LIKE everyone, they wake up whether they like it or not.
Maybe in their dreams, everyone tells the truth so there is no problem. But everyone knows what happened in Pleasantville which should be the case.
When a fact-finder wakes up, they need to know what’s happening to the world. It’s not FOMO. There’s no fear, it’s the vocation.
But not like before, it’s not the usual news universe they are more concerned about now. It’s the alternate universes. It’s the so-called alt-groups they used to perceive as only for perverts and the bored.
They have to join all the focus and unfocused groups of all the presidential candidates. They have to be lurkers and resist the temptation of fact-checking them right there and then.
They have to be silent observers, silently taking notes while blending in with the crowd.
It’s like being Hunter Thompson, Norman Mailer and P.J. O’Rourke or whoever Rolling Stone chose to assign. Except it’s the other way around, instead of the Gonzo Journalist covering the polyester and plaid crowd, it’s the decent (naks!) journalist in a gonzo expletive-addicted crowd.
But don’t get them wrong. These are still the hard-drinking, hard-driven journalists; but now they are back to the ideal role of the knight in shining armor.
For different reasons, hundreds of newspapers in the U.S. closed down at the turn of the millennium. Not really a worldwide phenomenon but some of the newspapers in the other places also closed down as well.
The Internet was seen as one of those that killed the print media. But then while some newspapers closed down, other forms of media sprouted. So we have the blogs and all those etceteras.
Print media writers are snobs and many of them eventually became fact-checkers. Their bible is The Elements of Journalism by Bill Kovach and Tom Resenstiel.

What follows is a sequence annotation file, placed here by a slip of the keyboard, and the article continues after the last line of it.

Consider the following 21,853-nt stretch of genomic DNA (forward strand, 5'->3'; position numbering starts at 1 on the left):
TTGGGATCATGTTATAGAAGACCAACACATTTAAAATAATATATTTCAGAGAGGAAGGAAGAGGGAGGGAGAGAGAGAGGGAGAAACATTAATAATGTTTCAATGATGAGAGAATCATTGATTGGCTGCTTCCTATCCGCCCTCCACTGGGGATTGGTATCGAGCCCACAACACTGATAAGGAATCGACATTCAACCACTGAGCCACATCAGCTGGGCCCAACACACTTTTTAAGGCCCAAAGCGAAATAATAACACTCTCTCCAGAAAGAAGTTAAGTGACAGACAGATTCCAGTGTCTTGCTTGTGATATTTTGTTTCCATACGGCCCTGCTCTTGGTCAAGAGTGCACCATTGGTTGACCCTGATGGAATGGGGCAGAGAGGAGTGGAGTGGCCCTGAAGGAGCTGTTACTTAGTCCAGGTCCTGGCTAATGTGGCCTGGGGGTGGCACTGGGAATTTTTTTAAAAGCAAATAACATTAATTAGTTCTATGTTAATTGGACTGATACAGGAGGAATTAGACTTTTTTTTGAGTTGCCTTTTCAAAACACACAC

This is one book which persuaded journalists to stay on in their jobs despite the layoffs and the lucrative corporate alternatives.
It tells us that there is a higher calling for journalists. That is why they began calling journalism a priesthood. It’s a vow of poverty but it has a higher calling.
So they tried to distinguish themselves from the so-called bloggers and influencers. No longer are the latter the ones they call the pinabili ng suka at bumalik na journalists. They even drank the suka that’s why they became the cursing know-it-alls.
The so-called proper journalists began calling their priesthood the journalism of verification to distinguish themselves from those who publish and then collect and those who publish and then wait for the car wreck.
They unknowingly began preparing for the war against the trolls that followed years later. The Philippines, weirdly, became the first battleground.
They came for the youth and pestered them with misinformation. The media were not prepared for that war and lost every battle.
Now they are more prepared. They armed themselves with the same journalist instinct they honed. They put on their bullshit detector and sniffed the fake news. They used the same cynicism, wit, persistence, patience and thirst for blood that they cultivated along the way.
So they tried to guide their own way into the dark web and looked for the enemy.
Slowly as they woke up, they started noting the fake news and looked for ways to debunk them. They have learned their lessons. They have a new mission.
They start typing.
And this is even before they have their first cup of coffee.
Baguio Chronicle
April 2, 2022